If there's a governing body in your country that monitors advertising, simply turn the competitor in. This is not a schoolyard where tattle-tales are stigmatized and ostracized; this is business - it's about survival of the fittest and that doesn't necessarily mean the slimiest. By turning these businesses in, you'll also be creating a more level playing field for everyone. If the competitor lists industry trade organization affiliations, it wouldn't hurt to send an anonymous email to the organization explaining what they are doing.
Bear in mind too that it only takes one merchant going over the top with lying to set off a chain reaction throughout an entire industry, which brings disrepute upon it as a whole, which helps nobody. Example: used cars.
Publish consumer guides
If you're aware of shady tactics of others in your industry, compile a consumers guide outlining these issues. It's important that the guide isn't purely a self promotional piece; just outline the facts of the tricks and traps and how consumers can avoid them. These articles can also be excellent linkbait; that is, others will link to them, driving more potential clients to your site.
Mention in the guide that you're doing this not only to protect consumers, but to create a more level playing field in your industry. Don't publicly name and shame a competitor unless you like paying your lawyers :).
Encourage consumers to post negative reviews
This is a bit of a double-edged sword, but if your business is squeaky clean, not really something to worry about.
Consumers will often search around the web for reviews and testimonials regarding a particular product, service or company.
When they become your client, they might mention they were ripped off by X company. In those instances where you think the customer has a valid grievance (bearing in mind of course customers can sometimes expect too much or lie themselves), encourage the customer to air their grievances in a public forum such as a popular reviews site. This can help alert the slimy competitor that the jig is up and encourage them to change their ways, while steering potential customers away from them.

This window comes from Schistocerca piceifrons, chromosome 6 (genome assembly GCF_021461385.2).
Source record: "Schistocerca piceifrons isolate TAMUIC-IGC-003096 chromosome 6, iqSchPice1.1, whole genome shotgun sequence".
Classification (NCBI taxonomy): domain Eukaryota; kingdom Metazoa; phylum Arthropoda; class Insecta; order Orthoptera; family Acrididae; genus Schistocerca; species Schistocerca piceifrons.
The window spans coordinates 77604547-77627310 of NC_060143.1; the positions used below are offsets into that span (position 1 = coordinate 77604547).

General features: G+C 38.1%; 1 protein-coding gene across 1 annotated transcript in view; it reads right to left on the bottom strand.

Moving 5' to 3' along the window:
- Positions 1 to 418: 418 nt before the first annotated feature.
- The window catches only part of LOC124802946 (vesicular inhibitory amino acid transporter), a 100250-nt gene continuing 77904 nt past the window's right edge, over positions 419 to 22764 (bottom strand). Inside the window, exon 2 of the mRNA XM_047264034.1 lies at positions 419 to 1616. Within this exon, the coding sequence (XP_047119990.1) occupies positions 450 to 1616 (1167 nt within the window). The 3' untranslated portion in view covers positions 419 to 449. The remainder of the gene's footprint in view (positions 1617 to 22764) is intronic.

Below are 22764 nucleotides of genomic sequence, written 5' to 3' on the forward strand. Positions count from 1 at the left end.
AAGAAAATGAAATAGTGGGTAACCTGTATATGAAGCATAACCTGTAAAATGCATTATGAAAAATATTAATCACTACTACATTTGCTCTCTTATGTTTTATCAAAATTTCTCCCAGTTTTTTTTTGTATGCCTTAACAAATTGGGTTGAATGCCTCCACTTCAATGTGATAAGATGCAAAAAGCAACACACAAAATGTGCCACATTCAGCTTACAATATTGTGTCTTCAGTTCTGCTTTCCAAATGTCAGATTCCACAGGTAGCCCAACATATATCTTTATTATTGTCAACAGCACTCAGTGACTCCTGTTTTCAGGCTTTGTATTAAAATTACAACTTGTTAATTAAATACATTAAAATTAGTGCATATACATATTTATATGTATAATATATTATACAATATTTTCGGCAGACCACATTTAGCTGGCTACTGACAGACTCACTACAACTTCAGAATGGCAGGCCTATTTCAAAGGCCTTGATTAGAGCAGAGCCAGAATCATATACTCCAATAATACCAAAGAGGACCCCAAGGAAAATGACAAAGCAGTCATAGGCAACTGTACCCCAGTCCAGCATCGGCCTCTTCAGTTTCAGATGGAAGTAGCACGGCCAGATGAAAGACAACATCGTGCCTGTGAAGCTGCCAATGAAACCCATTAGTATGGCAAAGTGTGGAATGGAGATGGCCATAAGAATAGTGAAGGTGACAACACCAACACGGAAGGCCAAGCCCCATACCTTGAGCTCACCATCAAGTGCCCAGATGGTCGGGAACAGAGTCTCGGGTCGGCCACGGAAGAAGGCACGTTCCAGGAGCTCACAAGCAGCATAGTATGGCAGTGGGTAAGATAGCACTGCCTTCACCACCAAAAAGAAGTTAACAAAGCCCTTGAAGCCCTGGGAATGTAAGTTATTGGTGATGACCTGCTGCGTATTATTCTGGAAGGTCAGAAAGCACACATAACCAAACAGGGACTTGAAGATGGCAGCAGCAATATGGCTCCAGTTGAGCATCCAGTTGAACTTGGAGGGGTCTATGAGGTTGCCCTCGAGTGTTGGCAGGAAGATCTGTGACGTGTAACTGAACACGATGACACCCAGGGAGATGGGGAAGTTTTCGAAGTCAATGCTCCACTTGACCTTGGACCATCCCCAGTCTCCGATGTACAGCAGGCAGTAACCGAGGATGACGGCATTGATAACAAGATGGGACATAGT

Deceptive advertising: a definition
So where is the line between clever Internet marketing and lies that can get you into trouble? Probably the best definition I've come across is the one the USA Federal Trade Commission uses, which I believe is also used in many other countries. They state that deceptive advertising (excluding puffery) is where a statement will:
"mislead consumers and affect consumers' behavior or decisions about the product or service"
.. so when creating your marketing copy, it's good to always keep that in mind as the criteria you'll be judged against should someone lodge a complaint about you. Bear in mind also that this test is based on a combination of average consumer perception and merchant intention.
The bottom line is, with the exception of puffery, if you have to lie to sell a product or service - there's something wrong with what you're selling or how you're selling it. You'd be far better off investing the energy used in lying and dealing with the subsequent fallout in attending to the faults.
In the interests of transparency and disclosure, please note that the owner of Taming the Beast.net often receives goods and services mentioned in reviews for free, or may receive payments or affiliate commissions for advertising or referring others to merchants of products and services reviewed.